blog post 16.07

1. yes, people sit inside the hoko float and play traditional instruments (metal bowl-like instruments and flute) during the parade. during the eve as well, i think they play the kon-chiki-chin music from time to time.

2. yea. i am impressed too with Kazu-san's talent. he is very good with the harmonica. there are alot of life bands in big cities like osaka. some of them students. during weekends, it can be very happening.

3. yea, the clock tower and the camphor tree is the symbol of the kyoto university.

blog post 15.07

1. when i took the picture of the kamo river in late evening, it started to drizzle abit.

2. girls who wish to become a geisha, have to go through a rigid apprenticeship during which they learn various traditional arts such as playing instruments, singing, dancing, but also conversation and other social skills. in kyoto, geisha apprentices are called maiko.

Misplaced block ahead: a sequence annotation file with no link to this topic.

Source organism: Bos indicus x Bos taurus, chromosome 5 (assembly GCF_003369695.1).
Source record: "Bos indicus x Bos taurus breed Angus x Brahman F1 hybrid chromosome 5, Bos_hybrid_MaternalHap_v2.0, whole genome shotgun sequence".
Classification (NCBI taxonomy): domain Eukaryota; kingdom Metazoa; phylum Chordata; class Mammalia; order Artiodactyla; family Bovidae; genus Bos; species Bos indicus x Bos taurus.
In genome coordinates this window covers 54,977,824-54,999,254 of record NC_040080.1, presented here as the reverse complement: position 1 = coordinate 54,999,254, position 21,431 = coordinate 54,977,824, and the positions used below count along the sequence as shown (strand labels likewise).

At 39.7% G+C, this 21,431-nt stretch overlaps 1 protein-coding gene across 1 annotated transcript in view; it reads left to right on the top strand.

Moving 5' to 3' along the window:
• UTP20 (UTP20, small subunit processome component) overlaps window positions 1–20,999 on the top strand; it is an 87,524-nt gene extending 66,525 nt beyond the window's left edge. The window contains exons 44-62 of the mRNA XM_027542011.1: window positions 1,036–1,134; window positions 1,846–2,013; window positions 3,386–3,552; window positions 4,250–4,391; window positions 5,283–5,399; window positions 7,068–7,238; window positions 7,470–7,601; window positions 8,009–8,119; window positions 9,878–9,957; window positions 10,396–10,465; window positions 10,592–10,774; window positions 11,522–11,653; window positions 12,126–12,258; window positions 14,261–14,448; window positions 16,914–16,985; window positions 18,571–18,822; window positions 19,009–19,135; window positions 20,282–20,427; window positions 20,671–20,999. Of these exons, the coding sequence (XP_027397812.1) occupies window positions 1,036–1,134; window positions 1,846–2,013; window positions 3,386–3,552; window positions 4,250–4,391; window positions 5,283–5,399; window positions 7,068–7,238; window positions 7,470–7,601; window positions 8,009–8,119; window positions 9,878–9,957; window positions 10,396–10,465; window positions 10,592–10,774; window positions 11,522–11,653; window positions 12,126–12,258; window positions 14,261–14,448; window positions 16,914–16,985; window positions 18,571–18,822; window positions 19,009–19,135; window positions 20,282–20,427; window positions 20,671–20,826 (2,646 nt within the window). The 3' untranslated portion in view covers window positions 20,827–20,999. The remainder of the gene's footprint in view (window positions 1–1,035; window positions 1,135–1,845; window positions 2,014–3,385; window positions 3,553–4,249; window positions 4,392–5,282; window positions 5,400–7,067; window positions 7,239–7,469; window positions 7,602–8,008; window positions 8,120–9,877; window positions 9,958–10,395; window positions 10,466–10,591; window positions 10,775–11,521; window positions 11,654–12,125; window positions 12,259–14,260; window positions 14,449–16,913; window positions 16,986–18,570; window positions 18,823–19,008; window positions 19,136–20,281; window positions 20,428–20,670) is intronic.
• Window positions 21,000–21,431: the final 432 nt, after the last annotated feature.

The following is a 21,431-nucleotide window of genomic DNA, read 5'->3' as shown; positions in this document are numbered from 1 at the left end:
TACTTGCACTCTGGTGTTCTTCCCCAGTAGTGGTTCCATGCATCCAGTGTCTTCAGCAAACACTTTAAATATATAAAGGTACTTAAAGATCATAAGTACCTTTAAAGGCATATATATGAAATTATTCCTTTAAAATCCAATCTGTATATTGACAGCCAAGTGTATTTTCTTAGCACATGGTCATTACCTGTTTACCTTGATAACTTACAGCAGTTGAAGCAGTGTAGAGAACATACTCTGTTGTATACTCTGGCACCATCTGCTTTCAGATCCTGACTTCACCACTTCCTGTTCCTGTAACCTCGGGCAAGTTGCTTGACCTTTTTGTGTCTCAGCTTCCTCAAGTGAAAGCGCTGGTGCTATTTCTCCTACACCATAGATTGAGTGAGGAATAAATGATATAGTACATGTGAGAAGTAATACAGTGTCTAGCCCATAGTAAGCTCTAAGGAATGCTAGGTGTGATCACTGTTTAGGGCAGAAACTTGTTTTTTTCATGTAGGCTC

3. i have never been to the restaurants and bars in pontocho. i should one day. i dont really go drinking in bars or disco. only occasionally to karaoke. there is no music in izakayas. people go there for drinking and food is also served.

4. i will be in japan for another 3 years, at least. let me know when you come here. the best time to visit is early april or mid november to enjoy sakura or autumn. summer is very hot here. but it is nice to visit hokkaido this time of the year. summer in hokkaido is beautiful.

zbjernak : in fact i have never eaten in any of the restaurants along the pontocho alley, having the impression that i might need to have a fat wallet to be able to dine there. but i think there are also some affordable ones. i might try one time eating there, perhaps this year.